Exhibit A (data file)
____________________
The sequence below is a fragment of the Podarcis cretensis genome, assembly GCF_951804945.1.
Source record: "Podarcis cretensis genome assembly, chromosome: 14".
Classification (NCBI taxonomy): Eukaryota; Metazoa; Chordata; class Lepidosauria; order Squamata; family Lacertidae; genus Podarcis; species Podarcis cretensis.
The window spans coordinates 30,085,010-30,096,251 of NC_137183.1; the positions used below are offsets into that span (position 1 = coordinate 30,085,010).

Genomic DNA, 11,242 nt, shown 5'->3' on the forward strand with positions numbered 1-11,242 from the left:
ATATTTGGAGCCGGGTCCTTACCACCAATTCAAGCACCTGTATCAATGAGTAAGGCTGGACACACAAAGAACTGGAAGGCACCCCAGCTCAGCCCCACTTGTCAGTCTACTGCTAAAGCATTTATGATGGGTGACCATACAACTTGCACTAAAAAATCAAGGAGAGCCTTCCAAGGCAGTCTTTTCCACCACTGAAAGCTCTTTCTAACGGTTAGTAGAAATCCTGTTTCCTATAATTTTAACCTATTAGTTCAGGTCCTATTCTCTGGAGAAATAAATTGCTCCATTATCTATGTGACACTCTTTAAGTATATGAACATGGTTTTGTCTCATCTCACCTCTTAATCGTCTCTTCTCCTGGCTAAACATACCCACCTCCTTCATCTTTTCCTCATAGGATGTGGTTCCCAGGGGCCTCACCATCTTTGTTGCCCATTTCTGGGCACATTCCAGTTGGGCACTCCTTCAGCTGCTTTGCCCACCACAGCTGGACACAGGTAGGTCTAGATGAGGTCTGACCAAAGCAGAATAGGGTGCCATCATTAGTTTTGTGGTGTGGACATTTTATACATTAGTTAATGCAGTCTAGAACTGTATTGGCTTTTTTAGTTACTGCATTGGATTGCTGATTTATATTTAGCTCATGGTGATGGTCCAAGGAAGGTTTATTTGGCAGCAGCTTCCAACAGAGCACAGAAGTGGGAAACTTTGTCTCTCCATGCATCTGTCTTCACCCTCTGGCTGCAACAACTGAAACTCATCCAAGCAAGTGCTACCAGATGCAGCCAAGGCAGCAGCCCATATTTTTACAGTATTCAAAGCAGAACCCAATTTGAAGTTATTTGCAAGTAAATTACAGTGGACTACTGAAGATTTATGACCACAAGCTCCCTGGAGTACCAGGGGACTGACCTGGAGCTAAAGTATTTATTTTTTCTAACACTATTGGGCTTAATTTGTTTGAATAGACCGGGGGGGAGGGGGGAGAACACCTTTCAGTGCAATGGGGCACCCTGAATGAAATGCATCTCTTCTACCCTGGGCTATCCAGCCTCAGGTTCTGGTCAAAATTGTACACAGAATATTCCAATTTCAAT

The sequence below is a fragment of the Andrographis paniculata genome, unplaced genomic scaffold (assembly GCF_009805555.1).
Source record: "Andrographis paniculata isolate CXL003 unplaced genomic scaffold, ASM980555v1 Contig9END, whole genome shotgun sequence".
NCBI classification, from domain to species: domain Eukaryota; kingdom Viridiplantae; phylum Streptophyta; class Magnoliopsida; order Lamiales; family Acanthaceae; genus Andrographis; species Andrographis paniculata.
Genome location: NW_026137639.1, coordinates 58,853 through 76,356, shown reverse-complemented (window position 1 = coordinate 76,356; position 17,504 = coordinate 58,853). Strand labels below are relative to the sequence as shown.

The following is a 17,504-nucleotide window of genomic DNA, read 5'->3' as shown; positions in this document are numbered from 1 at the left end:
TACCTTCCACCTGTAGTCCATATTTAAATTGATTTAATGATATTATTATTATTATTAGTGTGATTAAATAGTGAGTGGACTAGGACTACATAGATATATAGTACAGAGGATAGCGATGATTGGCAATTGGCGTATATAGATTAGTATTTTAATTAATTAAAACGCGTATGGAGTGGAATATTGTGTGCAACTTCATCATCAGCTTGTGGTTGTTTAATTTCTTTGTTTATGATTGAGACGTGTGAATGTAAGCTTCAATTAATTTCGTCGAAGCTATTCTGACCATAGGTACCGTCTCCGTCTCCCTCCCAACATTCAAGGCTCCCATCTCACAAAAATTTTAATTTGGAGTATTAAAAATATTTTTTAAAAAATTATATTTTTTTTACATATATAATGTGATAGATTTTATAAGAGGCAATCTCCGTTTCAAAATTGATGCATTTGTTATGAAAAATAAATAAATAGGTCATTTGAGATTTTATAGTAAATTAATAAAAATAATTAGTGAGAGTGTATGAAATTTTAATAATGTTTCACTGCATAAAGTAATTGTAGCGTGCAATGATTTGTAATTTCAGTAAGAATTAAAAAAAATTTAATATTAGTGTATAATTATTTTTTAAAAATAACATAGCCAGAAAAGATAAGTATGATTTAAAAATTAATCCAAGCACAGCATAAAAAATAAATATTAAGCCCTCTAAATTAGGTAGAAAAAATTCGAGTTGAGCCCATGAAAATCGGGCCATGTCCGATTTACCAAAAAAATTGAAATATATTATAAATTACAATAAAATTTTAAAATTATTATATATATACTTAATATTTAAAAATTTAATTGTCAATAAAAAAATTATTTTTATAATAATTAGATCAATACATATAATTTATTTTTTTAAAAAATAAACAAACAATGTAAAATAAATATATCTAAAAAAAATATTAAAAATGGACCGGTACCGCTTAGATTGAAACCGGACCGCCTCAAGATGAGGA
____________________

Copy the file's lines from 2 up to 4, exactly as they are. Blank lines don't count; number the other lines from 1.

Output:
Source record: "Podarcis cretensis genome assembly, chromosome: 14".
Classification (NCBI taxonomy): Eukaryota; Metazoa; Chordata; class Lepidosauria; order Squamata; family Lacertidae; genus Podarcis; species Podarcis cretensis.
The window spans coordinates 30,085,010-30,096,251 of NC_137183.1; the positions used below are offsets into that span (position 1 = coordinate 30,085,010).